One of the effects of energy deregulation is rising prices, and greater volatility in prices, due to the change in policies that had previously dictated that energy utilities could only earn a set rate of profit on top of their operating costs. The idea with this policy change was that greater competition would incentivize utilities to reduce their costs. However, because traditional utility companies already had an effective monopoly on the infrastructure and generation capacity, it actually resulted in costs for consumers increasing because utility companies were no longer restricted in the amount of profit they earn (1). More widespread deregulation will likely result in similar increases in costs to consumers.
Energy resellers have become a booming new business in the deregulated marketplace. I see them frequently at the entrance to grocery stores and sometimes also going door to door in my neighbourhood in Philadelphia. They promise to offer customers lower, fixed rates on electricity than if they were to buy directly from the dominant electricity provider in their area. Grid management software companies and services also stand to profit from energy deregulation, due to additional independent energy producers contributing energy to the grid.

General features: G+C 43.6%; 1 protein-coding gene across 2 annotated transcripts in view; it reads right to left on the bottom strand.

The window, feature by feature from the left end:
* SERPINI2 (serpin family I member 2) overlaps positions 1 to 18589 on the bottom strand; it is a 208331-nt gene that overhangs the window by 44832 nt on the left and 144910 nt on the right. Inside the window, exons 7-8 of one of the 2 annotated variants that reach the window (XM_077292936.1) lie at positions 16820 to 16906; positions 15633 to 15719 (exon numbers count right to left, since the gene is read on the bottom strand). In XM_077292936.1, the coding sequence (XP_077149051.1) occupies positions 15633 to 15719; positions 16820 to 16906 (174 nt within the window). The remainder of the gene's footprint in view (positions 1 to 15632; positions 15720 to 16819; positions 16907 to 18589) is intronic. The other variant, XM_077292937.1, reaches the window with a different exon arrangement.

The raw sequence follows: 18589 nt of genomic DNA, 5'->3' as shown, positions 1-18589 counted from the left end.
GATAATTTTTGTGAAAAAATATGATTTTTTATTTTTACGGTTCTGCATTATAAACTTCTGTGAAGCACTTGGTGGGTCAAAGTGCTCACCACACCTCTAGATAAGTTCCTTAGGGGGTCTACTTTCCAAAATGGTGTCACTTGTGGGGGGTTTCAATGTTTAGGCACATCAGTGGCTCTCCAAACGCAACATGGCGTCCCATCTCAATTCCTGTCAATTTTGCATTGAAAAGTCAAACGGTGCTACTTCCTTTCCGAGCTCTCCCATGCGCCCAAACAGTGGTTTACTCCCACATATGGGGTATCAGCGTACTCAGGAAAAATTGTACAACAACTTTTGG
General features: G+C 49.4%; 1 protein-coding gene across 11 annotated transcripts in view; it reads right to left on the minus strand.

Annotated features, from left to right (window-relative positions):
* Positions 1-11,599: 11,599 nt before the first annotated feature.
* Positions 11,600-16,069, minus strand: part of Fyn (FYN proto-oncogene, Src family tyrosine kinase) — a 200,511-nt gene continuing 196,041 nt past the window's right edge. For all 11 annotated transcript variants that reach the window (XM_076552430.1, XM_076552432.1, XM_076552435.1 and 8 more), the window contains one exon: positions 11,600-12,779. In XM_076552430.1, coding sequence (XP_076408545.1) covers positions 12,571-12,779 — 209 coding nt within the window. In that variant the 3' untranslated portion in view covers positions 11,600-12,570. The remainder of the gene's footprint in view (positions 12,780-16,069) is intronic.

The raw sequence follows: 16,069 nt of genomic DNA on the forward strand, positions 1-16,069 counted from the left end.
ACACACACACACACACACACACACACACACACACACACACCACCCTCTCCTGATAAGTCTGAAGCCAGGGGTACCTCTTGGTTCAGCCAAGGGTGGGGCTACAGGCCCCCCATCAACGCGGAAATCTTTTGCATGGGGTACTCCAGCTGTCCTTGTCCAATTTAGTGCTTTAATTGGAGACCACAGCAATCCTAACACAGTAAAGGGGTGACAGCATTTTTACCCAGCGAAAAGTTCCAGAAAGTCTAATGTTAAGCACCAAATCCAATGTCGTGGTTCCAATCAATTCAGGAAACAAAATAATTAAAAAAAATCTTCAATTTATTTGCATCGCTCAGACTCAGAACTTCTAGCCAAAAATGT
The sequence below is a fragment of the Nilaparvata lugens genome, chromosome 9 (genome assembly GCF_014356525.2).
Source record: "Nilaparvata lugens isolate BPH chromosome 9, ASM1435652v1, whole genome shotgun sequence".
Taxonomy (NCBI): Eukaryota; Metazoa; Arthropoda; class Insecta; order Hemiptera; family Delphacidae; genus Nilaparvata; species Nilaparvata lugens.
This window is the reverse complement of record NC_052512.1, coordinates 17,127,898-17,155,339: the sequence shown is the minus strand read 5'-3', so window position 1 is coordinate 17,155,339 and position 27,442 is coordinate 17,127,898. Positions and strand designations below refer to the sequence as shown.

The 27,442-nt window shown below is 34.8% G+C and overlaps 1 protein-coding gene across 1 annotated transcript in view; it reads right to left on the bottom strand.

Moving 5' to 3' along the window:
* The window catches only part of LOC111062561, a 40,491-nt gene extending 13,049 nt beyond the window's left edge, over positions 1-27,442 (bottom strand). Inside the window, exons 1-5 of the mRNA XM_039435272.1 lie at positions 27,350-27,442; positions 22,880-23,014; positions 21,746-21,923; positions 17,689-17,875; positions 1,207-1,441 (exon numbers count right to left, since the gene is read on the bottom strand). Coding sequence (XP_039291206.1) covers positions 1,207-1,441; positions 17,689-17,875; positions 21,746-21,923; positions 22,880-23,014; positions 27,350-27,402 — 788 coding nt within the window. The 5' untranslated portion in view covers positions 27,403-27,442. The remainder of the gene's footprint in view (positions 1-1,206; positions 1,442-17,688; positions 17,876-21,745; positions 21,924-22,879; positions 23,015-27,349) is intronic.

As an entrepreneur, I would work toward launching a home energy management technology company that would develop a home energy control system to help consumers manage the energy use of their home and take advantage of lowest-available energy prices. Deregulation means that in many areas, electricity costs more or less depending on the time of day. I would create a plug-and-play energy management application that would turn any home into a “smart home”. There would be a device connected to the circuit breaker box that would need to be programmed to know which appliances were on which circuits. This device would obtain real-time information on the cost of electricity via wifi and be able to communicate with a control panel in the living area of the home. The homeowner could program a day on which they wish to wash dishes, do laundry, etc and this device would activate those appliances at a time when the energy being supplied is the cheapest. It could also heat and cool the home based on energy prices rather than being programmed strictly on time.